The book opens like a cracked mirror to our modern society, but it’s not quite a dystopia. The key twist in the book is so good I will resist the urge to signal it, but there are many twists in the book, moving across a terrain which takes on any number of possible futures displayed simultaneously, with humour, precision, and a poetic grace so smooth it’s easy to glide over its surface on a first reading.
A review of Hive by A J Betts
The world created in Hive is one run by, like any dystopian – an undesirable or corrupt government, the judge and her son who know the many secrets and mysteries of the real world which is hidden from the rest of the population. Everyone has a role, ranging from gardeners (which Hayley is a part of), engineers, doctors, kitchners, netters and many more.
A review of The Natural Way of Things by Charlotte Wood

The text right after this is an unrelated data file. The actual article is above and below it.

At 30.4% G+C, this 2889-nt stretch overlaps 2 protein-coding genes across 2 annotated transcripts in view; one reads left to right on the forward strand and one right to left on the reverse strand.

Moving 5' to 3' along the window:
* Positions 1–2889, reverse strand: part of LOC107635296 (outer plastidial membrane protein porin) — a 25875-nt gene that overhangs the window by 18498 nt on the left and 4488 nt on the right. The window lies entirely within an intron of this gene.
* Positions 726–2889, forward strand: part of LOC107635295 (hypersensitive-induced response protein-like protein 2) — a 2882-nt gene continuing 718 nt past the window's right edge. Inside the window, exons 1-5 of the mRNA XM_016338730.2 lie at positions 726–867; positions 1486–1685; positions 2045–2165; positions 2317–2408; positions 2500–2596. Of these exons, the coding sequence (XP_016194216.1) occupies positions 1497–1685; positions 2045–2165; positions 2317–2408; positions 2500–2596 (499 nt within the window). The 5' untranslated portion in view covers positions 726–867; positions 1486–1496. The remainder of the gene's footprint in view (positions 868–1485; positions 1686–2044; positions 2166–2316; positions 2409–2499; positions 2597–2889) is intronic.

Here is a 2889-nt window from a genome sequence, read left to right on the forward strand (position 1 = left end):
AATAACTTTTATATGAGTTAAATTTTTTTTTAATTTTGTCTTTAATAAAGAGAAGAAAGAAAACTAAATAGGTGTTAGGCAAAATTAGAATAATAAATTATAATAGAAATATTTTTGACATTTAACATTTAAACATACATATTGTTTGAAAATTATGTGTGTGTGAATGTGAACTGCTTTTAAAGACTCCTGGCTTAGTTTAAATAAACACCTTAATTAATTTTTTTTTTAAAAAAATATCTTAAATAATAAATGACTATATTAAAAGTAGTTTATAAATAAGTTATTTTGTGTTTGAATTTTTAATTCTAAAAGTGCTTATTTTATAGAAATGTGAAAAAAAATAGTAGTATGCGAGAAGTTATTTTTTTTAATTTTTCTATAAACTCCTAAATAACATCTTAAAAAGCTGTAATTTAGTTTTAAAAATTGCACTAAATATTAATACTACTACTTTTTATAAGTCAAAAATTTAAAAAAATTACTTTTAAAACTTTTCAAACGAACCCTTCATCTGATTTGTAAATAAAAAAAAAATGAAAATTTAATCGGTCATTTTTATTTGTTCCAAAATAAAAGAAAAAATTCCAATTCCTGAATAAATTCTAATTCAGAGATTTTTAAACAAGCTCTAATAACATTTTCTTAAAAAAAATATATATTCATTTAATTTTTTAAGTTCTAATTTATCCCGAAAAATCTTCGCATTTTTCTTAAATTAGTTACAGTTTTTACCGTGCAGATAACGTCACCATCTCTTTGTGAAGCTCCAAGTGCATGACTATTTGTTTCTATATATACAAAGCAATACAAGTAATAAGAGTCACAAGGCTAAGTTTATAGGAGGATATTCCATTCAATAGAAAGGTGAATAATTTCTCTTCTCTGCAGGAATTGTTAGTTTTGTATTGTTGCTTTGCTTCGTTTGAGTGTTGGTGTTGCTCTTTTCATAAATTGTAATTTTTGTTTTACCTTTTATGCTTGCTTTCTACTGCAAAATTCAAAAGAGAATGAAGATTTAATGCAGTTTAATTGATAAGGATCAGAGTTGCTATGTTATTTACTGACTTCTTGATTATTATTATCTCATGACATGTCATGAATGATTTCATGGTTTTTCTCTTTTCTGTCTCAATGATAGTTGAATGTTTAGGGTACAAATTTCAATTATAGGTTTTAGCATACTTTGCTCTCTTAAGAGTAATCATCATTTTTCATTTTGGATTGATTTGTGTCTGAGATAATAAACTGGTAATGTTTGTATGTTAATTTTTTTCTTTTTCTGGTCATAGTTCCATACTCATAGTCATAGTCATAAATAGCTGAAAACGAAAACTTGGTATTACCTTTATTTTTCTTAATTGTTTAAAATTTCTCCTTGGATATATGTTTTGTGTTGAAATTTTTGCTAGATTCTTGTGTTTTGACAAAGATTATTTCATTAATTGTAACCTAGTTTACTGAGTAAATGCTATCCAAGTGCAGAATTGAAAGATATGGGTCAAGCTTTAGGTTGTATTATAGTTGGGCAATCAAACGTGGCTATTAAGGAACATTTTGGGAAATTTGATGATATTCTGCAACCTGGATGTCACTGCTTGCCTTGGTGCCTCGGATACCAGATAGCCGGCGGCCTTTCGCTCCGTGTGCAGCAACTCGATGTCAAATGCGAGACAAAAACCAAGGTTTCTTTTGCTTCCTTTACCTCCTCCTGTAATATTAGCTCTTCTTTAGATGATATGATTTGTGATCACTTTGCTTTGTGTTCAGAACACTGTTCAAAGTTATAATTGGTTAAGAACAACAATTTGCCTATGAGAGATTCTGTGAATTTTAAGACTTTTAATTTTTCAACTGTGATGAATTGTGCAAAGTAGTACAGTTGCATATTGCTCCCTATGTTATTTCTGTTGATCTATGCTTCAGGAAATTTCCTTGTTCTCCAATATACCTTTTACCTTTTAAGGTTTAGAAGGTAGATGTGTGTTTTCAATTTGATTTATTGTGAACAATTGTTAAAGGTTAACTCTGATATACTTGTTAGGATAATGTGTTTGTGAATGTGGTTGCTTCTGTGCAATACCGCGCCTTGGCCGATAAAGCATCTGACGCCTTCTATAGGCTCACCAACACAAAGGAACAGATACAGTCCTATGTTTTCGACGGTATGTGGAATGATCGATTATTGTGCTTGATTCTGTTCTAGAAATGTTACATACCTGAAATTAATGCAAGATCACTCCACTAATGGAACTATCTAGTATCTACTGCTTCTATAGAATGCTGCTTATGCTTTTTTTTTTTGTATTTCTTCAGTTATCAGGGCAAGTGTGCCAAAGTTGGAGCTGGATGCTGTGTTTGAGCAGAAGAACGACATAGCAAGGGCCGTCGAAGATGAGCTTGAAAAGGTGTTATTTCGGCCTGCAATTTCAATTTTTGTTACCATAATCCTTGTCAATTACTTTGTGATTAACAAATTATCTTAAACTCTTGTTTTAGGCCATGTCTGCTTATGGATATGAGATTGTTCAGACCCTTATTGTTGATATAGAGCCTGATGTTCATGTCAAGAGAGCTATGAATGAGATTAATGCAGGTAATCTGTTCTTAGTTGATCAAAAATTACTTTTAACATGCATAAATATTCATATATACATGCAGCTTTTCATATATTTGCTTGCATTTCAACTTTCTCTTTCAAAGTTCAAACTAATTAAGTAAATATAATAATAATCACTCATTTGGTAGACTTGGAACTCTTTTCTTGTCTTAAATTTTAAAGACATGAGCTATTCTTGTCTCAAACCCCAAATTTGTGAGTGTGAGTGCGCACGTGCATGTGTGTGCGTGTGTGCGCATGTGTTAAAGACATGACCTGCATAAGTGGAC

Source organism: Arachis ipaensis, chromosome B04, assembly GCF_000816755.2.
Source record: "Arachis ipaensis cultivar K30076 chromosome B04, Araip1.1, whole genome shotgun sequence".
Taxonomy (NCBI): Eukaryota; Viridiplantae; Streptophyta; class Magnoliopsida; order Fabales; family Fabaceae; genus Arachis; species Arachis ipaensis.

The Natural Way of Things is an easy book to read but a hard one to digest. It holds up a mirror that shows an ugly reflection of the relationship between capitalism and misogyny that once glimpsed cannot be unseen. Though it’s disturbing, The Natural Way of Things is also powerful, beautiful, and utterly important.
A review of An Android Awakes by Mike French and Karl Brown
An Android Awakes is an entertaining, sexy, terrifying, and beautiful novel, full of bleakness and fun. While the book is probably not going to suit the prudish or faint-hearted reader looking for an easy read, other readers will enjoy the rich and powerful language, the complex plot lines, and the wacky and inventive landscape that both French and Brown have created in this superb graphical novel.
A review of The Hydra by Graham Stull
Stull creates a character memorable and believable enough to draw the reader in as the complex web surrounding Matterosi’s backstory, narrated as a confessional tape, mingles with the unfolding events through the trial. The plot is super fast paced, with enough cliffhangers, a touch of romance, and plenty of excellent and very well informed science (think Atwood in Oryx and Crake) to keep the pages turning faster than you can say “overpopulation.”